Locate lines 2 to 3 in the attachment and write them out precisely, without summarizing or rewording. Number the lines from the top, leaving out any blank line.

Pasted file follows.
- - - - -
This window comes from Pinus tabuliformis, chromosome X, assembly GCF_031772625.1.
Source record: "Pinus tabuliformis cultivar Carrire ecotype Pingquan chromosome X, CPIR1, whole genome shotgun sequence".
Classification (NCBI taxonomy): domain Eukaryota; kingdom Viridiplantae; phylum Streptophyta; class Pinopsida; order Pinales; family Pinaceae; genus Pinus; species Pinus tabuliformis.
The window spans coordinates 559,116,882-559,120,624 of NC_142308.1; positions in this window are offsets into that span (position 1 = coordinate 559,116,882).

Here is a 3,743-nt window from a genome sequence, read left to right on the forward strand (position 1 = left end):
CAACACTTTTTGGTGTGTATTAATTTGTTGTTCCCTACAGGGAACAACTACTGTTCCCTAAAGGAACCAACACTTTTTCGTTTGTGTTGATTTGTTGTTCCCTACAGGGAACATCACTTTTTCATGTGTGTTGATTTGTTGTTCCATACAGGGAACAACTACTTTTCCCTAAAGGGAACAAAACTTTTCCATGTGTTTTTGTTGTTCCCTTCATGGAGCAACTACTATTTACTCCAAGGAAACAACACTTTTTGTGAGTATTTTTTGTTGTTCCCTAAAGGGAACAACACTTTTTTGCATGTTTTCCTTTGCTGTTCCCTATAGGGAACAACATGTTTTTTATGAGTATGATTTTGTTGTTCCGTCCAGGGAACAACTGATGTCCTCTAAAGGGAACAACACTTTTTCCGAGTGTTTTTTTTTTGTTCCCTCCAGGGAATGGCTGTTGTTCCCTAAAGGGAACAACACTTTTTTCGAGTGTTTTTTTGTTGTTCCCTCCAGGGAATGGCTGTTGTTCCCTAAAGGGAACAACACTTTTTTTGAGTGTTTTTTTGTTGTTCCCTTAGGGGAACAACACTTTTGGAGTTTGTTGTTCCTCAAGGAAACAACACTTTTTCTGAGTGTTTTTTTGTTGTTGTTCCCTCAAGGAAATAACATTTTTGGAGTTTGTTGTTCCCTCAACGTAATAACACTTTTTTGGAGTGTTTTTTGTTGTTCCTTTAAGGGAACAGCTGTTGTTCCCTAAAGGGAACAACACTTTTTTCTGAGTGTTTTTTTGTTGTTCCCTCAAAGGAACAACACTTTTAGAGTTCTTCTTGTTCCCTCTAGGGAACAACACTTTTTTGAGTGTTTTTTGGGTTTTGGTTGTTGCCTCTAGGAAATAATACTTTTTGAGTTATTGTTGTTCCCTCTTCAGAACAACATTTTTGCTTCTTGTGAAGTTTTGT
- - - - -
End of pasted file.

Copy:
Source record: "Pinus tabuliformis cultivar Carrire ecotype Pingquan chromosome X, CPIR1, whole genome shotgun sequence".
Classification (NCBI taxonomy): domain Eukaryota; kingdom Viridiplantae; phylum Streptophyta; class Pinopsida; order Pinales; family Pinaceae; genus Pinus; species Pinus tabuliformis.